Then there is the cultural lens and concerns about integration – concerns which recent terrorist attacks have only made more acute. What if the refugees we let in include extremists, IS-sympathisers and terrorists?


'Ruth Gleaning', James Tissot 1896 'Ruth Gleaning', James Tissot 1896


The Bible has a different approach to immigration (or rather, to immigrants – it says little about immigration per se). There are broadly two categories of migrant in the Bible. There is the ger, who is typically landless and risks being on the margins of society, frequently mentioned alongside other vulnerable groups such as the orphan and the widow. The Israelites were commanded to look after them, because the experience of being oppressed in a foreign country was one that was core to their own national identity. Gerim were generally willing to integrate into Israelite life, and if they did so, they were to be treated the same as any native-born Israelite under the law.

Then there was the nokri, the ‘true’ foreigner, who was often economically independent and whose allegiances lay outside of Israel. Recognising the threat that nokrim posed to Israelite culture and religion, the Bible is more cautious in its treatment of them (there are repeated warnings about nokrim leading Israel into idolatry and apostasy, for example, and the nokri is the only category of people the Israelites are allowed to charge interest – partly to avoid the exploitation that would otherwise result).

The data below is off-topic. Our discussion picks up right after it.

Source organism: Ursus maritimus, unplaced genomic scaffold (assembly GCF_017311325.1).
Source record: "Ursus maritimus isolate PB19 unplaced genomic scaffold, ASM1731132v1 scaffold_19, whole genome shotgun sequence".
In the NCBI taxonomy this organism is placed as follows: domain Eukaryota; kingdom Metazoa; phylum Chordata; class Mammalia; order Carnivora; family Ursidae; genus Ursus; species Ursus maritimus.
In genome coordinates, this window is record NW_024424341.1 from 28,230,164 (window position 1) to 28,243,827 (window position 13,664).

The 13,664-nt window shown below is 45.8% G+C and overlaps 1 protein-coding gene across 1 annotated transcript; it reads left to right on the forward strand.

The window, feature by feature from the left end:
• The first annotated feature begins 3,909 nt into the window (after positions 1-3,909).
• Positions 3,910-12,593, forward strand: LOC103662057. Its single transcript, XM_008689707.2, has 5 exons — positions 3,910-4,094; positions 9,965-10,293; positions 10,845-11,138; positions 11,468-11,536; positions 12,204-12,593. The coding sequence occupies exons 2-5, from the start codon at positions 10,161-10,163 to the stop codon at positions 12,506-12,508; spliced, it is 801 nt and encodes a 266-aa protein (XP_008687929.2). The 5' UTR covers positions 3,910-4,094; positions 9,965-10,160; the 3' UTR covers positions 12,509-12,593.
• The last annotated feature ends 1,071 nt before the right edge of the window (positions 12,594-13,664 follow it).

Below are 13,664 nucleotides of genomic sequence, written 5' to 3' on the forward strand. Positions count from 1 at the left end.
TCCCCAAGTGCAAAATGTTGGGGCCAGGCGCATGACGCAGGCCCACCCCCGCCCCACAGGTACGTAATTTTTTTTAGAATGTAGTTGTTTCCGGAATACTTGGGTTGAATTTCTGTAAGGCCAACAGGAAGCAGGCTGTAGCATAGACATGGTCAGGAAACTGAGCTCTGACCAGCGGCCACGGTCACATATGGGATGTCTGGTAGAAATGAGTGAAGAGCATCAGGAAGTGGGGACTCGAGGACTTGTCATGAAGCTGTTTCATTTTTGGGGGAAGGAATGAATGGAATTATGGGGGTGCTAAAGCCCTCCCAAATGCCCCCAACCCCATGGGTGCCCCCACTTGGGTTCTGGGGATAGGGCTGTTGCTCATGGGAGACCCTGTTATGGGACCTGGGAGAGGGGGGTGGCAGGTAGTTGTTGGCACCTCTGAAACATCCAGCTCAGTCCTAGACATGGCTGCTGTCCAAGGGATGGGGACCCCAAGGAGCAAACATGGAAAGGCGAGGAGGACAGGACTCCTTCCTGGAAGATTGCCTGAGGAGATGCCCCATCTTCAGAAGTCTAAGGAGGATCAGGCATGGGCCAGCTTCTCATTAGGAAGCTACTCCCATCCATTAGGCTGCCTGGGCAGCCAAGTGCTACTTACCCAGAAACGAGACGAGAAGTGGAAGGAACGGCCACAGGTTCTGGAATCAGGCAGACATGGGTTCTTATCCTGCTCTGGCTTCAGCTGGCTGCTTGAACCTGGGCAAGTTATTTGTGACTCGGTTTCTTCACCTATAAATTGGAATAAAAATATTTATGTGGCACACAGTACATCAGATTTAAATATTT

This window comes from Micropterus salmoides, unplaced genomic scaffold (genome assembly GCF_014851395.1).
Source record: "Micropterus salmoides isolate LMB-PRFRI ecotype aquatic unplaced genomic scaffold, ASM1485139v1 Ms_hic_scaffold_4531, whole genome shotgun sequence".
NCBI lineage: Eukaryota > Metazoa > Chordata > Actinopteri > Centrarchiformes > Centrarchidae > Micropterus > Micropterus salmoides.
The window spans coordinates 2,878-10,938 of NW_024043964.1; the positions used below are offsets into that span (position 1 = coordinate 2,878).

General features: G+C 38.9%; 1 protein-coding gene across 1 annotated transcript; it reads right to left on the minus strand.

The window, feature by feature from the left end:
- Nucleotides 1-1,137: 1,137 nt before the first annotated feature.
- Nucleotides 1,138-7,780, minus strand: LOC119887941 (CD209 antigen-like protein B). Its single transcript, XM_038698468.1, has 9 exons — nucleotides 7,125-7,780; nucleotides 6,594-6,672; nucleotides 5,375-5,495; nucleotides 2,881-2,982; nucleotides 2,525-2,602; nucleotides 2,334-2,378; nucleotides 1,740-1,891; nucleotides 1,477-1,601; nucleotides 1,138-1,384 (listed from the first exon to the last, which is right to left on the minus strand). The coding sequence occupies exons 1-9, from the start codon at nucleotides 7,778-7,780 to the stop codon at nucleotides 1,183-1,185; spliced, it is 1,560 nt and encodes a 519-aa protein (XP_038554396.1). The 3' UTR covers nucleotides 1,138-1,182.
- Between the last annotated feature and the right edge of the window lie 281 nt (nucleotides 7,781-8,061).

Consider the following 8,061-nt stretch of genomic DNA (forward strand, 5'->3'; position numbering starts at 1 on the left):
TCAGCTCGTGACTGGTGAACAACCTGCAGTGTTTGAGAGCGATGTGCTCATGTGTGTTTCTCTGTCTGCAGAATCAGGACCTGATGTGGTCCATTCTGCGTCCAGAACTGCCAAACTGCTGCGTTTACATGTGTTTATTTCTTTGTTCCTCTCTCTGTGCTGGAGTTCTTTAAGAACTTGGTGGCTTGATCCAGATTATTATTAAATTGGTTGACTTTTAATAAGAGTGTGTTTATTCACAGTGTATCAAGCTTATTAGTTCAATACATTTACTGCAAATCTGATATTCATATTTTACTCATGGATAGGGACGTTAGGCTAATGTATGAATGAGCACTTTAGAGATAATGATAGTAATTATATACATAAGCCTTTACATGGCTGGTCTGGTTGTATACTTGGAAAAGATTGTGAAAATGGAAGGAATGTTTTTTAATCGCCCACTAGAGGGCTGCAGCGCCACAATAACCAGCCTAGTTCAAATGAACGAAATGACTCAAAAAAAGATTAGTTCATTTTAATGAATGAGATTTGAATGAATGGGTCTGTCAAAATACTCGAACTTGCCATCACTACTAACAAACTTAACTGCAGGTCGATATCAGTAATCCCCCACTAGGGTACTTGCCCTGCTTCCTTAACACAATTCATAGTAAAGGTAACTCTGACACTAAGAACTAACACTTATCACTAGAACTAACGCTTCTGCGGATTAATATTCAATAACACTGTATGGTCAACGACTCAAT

The biblical emphasis is therefore on circumstances and need, as well as willingness to integrate, rather than a financial calculation of how the migrant might benefit the host country. Such a shift in thinking is challenging. When welcome is given, it is unconditional.

We have a duty to look after the vulnerable, and show the compassion to others that God shows to us.

3) Business and bureaucracy

approved-29149_640Subsidiarity is keenly relevant to small businesses. Although larger corporations are generally supportive of EU membership, smaller companies struggle to deal with the time and financial costs of red tape from Brussels. The regulation that is a reasonable price for well-resourced companies to pay for access to the single market can choke smaller businesses – something we might view as an injustice that needs to be addressed.